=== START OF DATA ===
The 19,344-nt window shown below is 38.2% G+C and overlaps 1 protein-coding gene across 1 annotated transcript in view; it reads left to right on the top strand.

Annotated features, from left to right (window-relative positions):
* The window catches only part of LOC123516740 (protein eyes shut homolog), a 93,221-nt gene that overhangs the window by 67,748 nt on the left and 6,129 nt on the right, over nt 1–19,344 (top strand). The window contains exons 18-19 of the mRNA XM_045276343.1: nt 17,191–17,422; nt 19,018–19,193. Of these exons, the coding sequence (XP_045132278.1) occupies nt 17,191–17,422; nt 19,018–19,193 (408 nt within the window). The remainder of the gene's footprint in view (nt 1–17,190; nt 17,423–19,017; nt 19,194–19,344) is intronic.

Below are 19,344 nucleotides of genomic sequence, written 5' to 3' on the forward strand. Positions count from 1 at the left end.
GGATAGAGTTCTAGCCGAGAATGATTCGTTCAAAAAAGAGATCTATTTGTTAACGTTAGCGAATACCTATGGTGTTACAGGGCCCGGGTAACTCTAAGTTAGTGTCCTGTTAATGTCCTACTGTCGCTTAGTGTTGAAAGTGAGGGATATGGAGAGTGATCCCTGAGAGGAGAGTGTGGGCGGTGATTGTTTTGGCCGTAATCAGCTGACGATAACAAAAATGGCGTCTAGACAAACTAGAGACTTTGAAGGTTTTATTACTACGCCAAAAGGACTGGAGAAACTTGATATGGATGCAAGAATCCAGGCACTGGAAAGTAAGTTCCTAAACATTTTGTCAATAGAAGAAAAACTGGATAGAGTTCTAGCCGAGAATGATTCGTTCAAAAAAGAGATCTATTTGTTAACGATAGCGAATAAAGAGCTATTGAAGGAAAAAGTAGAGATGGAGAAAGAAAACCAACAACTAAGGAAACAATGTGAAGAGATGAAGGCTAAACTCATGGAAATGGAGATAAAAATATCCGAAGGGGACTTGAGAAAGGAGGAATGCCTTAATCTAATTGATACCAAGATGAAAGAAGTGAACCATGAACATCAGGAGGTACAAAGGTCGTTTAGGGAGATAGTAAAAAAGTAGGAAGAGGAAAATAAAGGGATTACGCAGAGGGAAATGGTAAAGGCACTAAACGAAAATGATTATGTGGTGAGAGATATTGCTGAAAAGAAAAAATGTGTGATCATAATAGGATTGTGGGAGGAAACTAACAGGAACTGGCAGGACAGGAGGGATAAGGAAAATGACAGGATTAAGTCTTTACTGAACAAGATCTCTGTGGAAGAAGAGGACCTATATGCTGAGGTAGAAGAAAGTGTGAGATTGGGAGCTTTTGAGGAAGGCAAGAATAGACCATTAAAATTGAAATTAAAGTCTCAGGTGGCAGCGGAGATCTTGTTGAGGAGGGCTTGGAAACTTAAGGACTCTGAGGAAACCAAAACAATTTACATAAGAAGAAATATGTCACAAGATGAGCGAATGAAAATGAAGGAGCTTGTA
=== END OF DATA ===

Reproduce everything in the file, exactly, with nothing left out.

The 19,344-nt window shown below is 38.2% G+C and overlaps 1 protein-coding gene across 1 annotated transcript in view; it reads left to right on the top strand.

Annotated features, from left to right (window-relative positions):
* The window catches only part of LOC123516740 (protein eyes shut homolog), a 93,221-nt gene that overhangs the window by 67,748 nt on the left and 6,129 nt on the right, over nt 1–19,344 (top strand). The window contains exons 18-19 of the mRNA XM_045276343.1: nt 17,191–17,422; nt 19,018–19,193. Of these exons, the coding sequence (XP_045132278.1) occupies nt 17,191–17,422; nt 19,018–19,193 (408 nt within the window). The remainder of the gene's footprint in view (nt 1–17,190; nt 17,423–19,017; nt 19,194–19,344) is intronic.

Below are 19,344 nucleotides of genomic sequence, written 5' to 3' on the forward strand. Positions count from 1 at the left end.
GGATAGAGTTCTAGCCGAGAATGATTCGTTCAAAAAAGAGATCTATTTGTTAACGTTAGCGAATACCTATGGTGTTACAGGGCCCGGGTAACTCTAAGTTAGTGTCCTGTTAATGTCCTACTGTCGCTTAGTGTTGAAAGTGAGGGATATGGAGAGTGATCCCTGAGAGGAGAGTGTGGGCGGTGATTGTTTTGGCCGTAATCAGCTGACGATAACAAAAATGGCGTCTAGACAAACTAGAGACTTTGAAGGTTTTATTACTACGCCAAAAGGACTGGAGAAACTTGATATGGATGCAAGAATCCAGGCACTGGAAAGTAAGTTCCTAAACATTTTGTCAATAGAAGAAAAACTGGATAGAGTTCTAGCCGAGAATGATTCGTTCAAAAAAGAGATCTATTTGTTAACGATAGCGAATAAAGAGCTATTGAAGGAAAAAGTAGAGATGGAGAAAGAAAACCAACAACTAAGGAAACAATGTGAAGAGATGAAGGCTAAACTCATGGAAATGGAGATAAAAATATCCGAAGGGGACTTGAGAAAGGAGGAATGCCTTAATCTAATTGATACCAAGATGAAAGAAGTGAACCATGAACATCAGGAGGTACAAAGGTCGTTTAGGGAGATAGTAAAAAAGTAGGAAGAGGAAAATAAAGGGATTACGCAGAGGGAAATGGTAAAGGCACTAAACGAAAATGATTATGTGGTGAGAGATATTGCTGAAAAGAAAAAATGTGTGATCATAATAGGATTGTGGGAGGAAACTAACAGGAACTGGCAGGACAGGAGGGATAAGGAAAATGACAGGATTAAGTCTTTACTGAACAAGATCTCTGTGGAAGAAGAGGACCTATATGCTGAGGTAGAAGAAAGTGTGAGATTGGGAGCTTTTGAGGAAGGCAAGAATAGACCATTAAAATTGAAATTAAAGTCTCAGGTGGCAGCGGAGATCTTGTTGAGGAGGGCTTGGAAACTTAAGGACTCTGAGGAAACCAAAACAATTTACATAAGAAGAAATATGTCACAAGATGAGCGAATGAAAATGAAGGAGCTTGTA